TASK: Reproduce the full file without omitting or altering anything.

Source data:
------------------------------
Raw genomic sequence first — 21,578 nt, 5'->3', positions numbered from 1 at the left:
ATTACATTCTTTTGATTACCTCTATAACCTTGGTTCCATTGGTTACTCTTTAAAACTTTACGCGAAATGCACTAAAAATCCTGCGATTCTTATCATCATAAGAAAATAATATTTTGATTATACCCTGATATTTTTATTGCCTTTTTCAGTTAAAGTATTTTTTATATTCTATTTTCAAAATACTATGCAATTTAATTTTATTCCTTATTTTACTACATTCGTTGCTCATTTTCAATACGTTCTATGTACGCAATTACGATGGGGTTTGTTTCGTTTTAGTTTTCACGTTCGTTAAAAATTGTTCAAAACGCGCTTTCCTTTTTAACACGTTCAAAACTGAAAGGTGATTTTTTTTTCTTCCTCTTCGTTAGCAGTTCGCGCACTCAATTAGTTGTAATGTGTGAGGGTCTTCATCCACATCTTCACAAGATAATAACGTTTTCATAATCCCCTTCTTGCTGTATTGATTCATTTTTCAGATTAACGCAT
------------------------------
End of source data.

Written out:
Raw genomic sequence first — 21,578 nt, 5'->3', positions numbered from 1 at the left:
ATTACATTCTTTTGATTACCTCTATAACCTTGGTTCCATTGGTTACTCTTTAAAACTTTACGCGAAATGCACTAAAAATCCTGCGATTCTTATCATCATAAGAAAATAATATTTTGATTATACCCTGATATTTTTATTGCCTTTTTCAGTTAAAGTATTTTTTATATTCTATTTTCAAAATACTATGCAATTTAATTTTATTCCTTATTTTACTACATTCGTTGCTCATTTTCAATACGTTCTATGTACGCAATTACGATGGGGTTTGTTTCGTTTTAGTTTTCACGTTCGTTAAAAATTGTTCAAAACGCGCTTTCCTTTTTAACACGTTCAAAACTGAAAGGTGATTTTTTTTTCTTCCTCTTCGTTAGCAGTTCGCGCACTCAATTAGTTGTAATGTGTGAGGGTCTTCATCCACATCTTCACAAGATAATAACGTTTTCATAATCCCCTTCTTGCTGTATTGATTCATTTTTCAGATTAACGCAT